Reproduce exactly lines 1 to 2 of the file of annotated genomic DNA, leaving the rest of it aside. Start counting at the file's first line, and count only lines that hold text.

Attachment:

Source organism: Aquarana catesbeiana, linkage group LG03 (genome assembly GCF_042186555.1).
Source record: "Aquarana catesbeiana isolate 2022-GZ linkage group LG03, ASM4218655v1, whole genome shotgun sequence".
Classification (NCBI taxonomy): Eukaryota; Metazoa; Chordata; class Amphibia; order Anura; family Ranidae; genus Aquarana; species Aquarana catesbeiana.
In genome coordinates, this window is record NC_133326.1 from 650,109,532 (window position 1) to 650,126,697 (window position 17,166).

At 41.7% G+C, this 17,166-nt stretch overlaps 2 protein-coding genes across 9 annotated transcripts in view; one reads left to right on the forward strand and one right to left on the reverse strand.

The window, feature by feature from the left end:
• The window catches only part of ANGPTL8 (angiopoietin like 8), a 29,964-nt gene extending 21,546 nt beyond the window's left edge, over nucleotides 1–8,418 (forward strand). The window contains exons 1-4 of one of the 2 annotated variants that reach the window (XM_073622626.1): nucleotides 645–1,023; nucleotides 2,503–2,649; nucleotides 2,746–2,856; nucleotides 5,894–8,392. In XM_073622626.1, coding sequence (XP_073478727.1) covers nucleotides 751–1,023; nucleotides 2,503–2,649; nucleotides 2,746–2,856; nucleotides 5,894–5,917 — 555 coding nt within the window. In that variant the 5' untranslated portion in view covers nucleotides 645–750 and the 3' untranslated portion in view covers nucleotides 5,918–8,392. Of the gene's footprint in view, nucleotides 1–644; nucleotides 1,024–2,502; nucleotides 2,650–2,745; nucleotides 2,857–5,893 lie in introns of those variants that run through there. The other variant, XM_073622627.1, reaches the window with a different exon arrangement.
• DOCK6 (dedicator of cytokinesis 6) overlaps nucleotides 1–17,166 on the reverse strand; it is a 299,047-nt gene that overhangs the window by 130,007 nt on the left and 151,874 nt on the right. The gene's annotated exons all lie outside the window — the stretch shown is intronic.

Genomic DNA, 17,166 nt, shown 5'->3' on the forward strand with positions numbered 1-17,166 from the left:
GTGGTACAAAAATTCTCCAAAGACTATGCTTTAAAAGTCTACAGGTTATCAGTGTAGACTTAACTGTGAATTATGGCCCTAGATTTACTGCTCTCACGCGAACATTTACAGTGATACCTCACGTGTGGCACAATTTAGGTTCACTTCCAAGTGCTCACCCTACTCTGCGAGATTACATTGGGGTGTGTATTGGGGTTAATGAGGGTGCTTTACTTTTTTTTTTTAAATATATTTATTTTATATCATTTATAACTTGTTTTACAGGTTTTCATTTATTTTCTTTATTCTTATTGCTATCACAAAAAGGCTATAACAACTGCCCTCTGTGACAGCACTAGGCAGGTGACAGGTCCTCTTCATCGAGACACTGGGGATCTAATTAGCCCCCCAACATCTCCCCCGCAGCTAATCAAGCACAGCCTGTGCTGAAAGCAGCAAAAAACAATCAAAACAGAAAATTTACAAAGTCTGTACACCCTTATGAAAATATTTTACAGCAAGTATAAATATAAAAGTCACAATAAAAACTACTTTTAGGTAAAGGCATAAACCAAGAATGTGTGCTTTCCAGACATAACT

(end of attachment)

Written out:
Source organism: Aquarana catesbeiana, linkage group LG03 (genome assembly GCF_042186555.1).
Source record: "Aquarana catesbeiana isolate 2022-GZ linkage group LG03, ASM4218655v1, whole genome shotgun sequence".